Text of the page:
As I look back over the last 12 years’ worth of birthday cakes, I am blessed to remember making each one of them. They were not just cakes and icing. They represent joyful celebrations of my kids’ lives. They represent their interests and passion at differing stages of their life. They represent joy and happiness and blessings — two blessings in the shape of my children.

They also serve as reminders, that I have indeed been blessed with an extraordinary life.

Write to the Point CommunicationsNerissa Bentley is a Melbourne-based freelance writer at Write to the Point Communications. This blog is just one of the things she writes in her spare time.

She also specialises in writing for the health and well-being market. As well as writing thoroughly researched articles, she can provide assistance with press releases, copywriting, editing, proofreading and communication strategies.

So if you would like her to help you, contact her at writetothepoint@hotmail.com

Choose your words wisely

words behaviourHow do you speak to your boss?

How do you speak to your kids?

How do you speak to yourself?

I bet you are a lot kinder to your boss and your kids than you are to yourself.

When you talk to your boss, what kinds of words do you use? What kind of image do you want to project? Is it an image of efficiency, following the rules, doing a good job, showing your initiative, proving yourself? What kinds of words do you use when you speak? Most probably positive, affirming ones.

What about your kids (or friends, if you don’t have kids). How do you speak to them? If you’re like most parents, you probably use words that encourage, praise and build them up. You use words to help them become confident and resilient. You use words to reassure them, and to teach them valuable life lessons. When you need to, you can be firm, but you do it with love.

Now what about you. How do you talk to yourself?

Do you use positive, affirming words or words to praise, encourage and build yourself up? Do you speak to yourself with love?

I’m willing to bet if we could listen to most people’s internal dialogue, it wouldn’t be very pleasant. It would probably be full of self-loathing, put-downs, limiting beliefs and chastisement.

Do the following phrases sound familiar?

“I’m so stupid”

“I’m so ugly”

“I’m so fat”

“I’m hopeless”

“I can’t get anything right”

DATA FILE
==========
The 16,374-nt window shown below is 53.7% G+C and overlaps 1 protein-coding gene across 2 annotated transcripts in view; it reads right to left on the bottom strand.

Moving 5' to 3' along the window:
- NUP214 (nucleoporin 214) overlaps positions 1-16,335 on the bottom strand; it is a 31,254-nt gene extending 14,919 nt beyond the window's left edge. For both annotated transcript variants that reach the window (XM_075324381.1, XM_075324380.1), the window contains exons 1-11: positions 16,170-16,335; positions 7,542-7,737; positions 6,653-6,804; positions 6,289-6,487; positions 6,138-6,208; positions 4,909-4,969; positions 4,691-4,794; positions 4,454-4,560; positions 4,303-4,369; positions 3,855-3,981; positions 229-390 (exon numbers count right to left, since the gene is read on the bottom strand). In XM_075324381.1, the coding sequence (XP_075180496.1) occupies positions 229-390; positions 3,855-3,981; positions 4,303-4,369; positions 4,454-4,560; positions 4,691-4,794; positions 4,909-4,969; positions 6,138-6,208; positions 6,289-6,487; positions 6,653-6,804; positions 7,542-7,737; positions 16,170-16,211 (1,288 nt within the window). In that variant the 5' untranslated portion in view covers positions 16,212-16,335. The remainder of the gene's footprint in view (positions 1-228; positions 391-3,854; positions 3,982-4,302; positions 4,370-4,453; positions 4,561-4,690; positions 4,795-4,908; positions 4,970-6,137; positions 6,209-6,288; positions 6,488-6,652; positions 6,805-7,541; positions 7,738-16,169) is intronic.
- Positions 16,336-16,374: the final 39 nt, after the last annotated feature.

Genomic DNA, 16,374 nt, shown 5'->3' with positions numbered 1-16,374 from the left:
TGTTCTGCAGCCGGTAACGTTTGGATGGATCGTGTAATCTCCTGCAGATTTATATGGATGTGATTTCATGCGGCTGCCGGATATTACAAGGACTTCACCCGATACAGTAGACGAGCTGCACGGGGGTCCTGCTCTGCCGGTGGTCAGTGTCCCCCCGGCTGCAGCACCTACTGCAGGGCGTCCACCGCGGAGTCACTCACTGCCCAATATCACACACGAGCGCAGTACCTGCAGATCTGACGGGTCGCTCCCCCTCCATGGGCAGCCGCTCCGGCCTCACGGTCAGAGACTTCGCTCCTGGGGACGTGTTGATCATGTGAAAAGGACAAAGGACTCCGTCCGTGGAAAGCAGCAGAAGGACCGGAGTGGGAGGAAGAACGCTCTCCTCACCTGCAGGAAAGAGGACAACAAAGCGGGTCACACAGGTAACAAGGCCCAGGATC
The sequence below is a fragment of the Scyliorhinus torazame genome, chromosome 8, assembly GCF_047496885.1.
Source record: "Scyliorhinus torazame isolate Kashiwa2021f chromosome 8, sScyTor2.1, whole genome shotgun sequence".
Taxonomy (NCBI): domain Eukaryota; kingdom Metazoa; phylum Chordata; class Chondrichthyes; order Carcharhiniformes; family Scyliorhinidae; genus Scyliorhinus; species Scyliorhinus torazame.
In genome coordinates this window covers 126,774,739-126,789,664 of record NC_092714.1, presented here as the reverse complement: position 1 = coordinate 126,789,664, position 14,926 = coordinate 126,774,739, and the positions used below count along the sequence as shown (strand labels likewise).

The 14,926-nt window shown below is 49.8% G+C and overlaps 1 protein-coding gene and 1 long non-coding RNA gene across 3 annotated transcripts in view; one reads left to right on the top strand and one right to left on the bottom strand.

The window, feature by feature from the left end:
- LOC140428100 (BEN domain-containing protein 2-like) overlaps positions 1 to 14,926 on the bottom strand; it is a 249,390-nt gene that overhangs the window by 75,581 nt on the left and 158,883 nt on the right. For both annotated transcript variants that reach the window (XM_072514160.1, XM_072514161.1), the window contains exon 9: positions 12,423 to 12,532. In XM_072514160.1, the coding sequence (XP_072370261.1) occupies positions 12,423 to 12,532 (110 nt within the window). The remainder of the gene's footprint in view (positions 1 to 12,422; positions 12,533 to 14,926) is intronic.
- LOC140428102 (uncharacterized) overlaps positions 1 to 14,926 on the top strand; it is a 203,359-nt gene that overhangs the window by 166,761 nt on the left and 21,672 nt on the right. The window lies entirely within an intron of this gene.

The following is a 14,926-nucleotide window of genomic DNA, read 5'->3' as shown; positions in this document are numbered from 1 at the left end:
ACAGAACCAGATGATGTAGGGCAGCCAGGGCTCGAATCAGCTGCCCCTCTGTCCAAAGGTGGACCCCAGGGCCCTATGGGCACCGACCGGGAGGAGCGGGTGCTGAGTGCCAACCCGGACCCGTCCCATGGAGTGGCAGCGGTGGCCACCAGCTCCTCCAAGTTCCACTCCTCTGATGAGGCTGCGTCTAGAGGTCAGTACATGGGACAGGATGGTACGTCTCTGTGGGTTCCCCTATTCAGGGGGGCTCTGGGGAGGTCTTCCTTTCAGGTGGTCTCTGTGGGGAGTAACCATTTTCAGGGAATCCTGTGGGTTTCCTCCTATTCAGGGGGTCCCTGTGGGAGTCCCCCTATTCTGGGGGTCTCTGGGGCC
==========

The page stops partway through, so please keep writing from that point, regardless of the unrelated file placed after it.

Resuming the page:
“I’m not good enough to do that”

“I can’t”

It is said that the average person has anywhere between 50,000 to 70,000 thoughts every day. When the majority of those thoughts focus on putting yourself down or talking negatively to yourself, what do you think will manifest in your life?

Children who are constantly told that they are useless, a waste of space, no good, dumb, won’t amount to anything, often do go on to be these things, because that’s all they have ever been told and that’s what they come to believe as the truth.

Would you ever speak to your children like that? Then why do you talk to yourself like that?

When you believe you can’t do things or you are not worthy, then your thoughts become your actions. You don’t do things and you act like you are not worthy. People (especially your children) see someone who doesn’t believe in themselves, who isn’t achieving to their full potential, who has given up on their dreams, who has given up on life. They see someone who is miserable, and bitter and negative.

Words are powerful things.

To look at an individual word, it doesn’t look like much. After all, it’s just a bunch of letters put in a particular order. But change a few letters and it can make a world of difference.   Choose your words wisely

For example:   “I can’t” can easily become “I can”.

“I am not….” can easily become “I am…..”

See the difference?

Words are powerful things. They have the power to build up or to tear down. They have the power to make you smile, or make you cry. They can be the difference between doing and not doing. They can be the difference between failure and success.

If your life isn’t where you want it to be, maybe you need to change some of the words in your vocabulary.